In one embodiment of the invention, two motors rotating eccentric weights on their horizontal, parallel axes are fixed to a vibrating platform. The vibrating platform is supported by a vibrational mounting assembly, which allows three dimensional vibration. The motors operate at the same frequency and phase, and transfer a sinusoidal vibration to a user positioned on the platform by rotating the eccentric weights in opposite directions. In one embodiment, the motors can be operated at 30 Hz, 35 Hz, 40 Hz and 50 Hz to achieve varying levels of vibration at 30, 45 and 60 second periods. The amplitude of vibration can be intensified by operating the motors with heavier, or less balanced eccentric weights. These settings can be input by a user into a main display/control panel.

The effects that have been observed by embodiment of this system are increases in muscle strength by 20 to 30% more than with conventional power training with an 85% reduced training time; increases in flexibility and mobility; secretion of important regenerative hormones, such as HGH, IGF-1 and testosterone that aid in explosive strength; increased levels of seratonin and neurotrophine; reduction in cortisol; improvement in blood circulation; strengthening of bone tissue; pain reduction; and muscle strengthening. It has also been shown that vibration training reduces the strain on joints, ligaments and tendons, and trains fast, white muscle fibers better than conventional power training.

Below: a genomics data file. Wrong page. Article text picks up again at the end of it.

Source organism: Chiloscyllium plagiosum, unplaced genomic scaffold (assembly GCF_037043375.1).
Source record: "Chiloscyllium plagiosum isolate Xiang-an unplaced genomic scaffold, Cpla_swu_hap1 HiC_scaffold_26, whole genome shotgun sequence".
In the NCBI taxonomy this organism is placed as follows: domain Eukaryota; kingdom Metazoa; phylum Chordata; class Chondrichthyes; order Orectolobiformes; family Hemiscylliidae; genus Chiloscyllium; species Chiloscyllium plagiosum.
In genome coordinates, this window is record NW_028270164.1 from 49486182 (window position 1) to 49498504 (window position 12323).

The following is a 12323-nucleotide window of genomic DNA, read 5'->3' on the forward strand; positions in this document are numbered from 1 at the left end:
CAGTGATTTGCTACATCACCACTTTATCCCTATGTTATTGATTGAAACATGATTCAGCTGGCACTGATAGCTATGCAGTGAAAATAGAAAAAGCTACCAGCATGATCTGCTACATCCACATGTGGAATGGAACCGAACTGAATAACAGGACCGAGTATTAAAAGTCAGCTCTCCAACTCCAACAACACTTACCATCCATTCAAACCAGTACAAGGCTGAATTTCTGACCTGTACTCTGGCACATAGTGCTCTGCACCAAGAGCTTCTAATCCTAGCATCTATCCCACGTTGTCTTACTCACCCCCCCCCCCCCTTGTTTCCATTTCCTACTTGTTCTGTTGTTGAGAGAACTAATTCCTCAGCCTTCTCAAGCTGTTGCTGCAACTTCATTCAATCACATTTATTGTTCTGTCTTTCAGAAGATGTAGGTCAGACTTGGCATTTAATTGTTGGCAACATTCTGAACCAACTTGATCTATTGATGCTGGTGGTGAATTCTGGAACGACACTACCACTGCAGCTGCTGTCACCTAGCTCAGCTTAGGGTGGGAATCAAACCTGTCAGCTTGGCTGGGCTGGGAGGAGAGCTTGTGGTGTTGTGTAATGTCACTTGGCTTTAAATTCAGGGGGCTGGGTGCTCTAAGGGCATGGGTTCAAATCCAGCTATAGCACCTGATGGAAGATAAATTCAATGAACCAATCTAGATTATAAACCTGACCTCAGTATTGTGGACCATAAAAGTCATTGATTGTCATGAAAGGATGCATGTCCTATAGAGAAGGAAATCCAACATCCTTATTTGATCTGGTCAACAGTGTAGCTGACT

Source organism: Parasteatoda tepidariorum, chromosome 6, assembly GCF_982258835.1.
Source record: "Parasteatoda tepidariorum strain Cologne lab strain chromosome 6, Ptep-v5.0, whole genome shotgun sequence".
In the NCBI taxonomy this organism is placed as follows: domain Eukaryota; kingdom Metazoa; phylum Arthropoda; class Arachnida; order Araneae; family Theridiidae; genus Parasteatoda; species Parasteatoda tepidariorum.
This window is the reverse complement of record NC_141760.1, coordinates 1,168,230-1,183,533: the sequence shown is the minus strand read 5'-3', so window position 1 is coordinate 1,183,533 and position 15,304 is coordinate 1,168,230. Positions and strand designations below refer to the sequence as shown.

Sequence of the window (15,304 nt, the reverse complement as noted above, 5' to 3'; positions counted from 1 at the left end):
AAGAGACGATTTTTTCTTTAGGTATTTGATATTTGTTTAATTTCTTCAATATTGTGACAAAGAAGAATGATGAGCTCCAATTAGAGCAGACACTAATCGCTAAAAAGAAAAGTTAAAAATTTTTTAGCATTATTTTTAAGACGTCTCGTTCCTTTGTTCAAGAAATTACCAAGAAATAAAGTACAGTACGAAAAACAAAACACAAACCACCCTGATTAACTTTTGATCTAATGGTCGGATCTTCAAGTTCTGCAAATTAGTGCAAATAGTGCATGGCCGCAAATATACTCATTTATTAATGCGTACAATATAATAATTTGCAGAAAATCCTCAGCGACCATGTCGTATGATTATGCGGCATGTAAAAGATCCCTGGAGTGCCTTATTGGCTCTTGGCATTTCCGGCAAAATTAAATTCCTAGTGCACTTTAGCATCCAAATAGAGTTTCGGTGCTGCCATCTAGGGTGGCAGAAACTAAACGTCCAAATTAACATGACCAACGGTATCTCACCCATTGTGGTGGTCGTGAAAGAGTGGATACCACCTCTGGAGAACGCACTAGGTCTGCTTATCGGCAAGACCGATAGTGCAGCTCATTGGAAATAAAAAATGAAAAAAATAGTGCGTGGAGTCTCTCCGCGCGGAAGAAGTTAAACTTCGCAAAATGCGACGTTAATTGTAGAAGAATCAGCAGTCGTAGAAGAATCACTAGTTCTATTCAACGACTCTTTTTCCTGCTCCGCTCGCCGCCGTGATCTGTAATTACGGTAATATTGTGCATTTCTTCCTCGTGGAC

These advantages are especially important for both athletes and older citizens. This system may also have similar positive effects on MS, ME, fibromyalgia, and arthritis patients.

In addition to the positive health effects, the vibration imparted by the instant invention may also improve cosmetic appearance, including improving lymph drainage and circulation, which can reduce cellulitis and fat.

BRIEF DESCRIPTION OF THE DRAWINGS

The detailed description of embodiments of the invention will be made in reference to the accompanying drawings, wherein like numerals represent corresponding elements:

FIG. 1 is a front perspective view of one embodiment of a vibrational fitness apparatus according to the invention;

FIG. 2 is a front perspective view of the embodiment shown in FIG. 1 without a base housing and with a cutout in the main console to expose the electronics console;

FIG. 3 is a vertical cross-sectional view of the embodiment shown in FIG. 1 taken along the direction A-A;

FIG. 4 is a front view of the embodiment shown in FIG. 1;

FIG. 5 is a bottom view of the embodiment shown in FIG. 1 without a baseplate;

FIG. 6 is a bottom view of the embodiment shown in FIG. 1;

FIG. 7 is a side view of the embodiment shown in FIG. 1;

FIG. 8 is an exploded view of another embodiment of a vibrational fitness apparatus according to the invention;

FIG. 9 is a plan view of an exercise mat of the embodiments shown in FIGS. 1 and 8;

FIG. 10 is a plan view of a baseplate of the embodiments shown in FIGS. 1 and 8;

FIG. 11 is a front perspective view of a rubber foot of the embodiments shown in FIGS. 1 and 8;

FIG. 12 a is a bottom perspective view of the motor mounting frame, vibrational mounting assembly, and motor housing of the embodiment shown in FIGS. 1 and 8;

FIG. 12 b is a bottom perspective view of an alternate embodiment of the motor mounting frame;

FIG. 13 is a perspective view of a vibration mount of the embodiment shown in FIG. 12;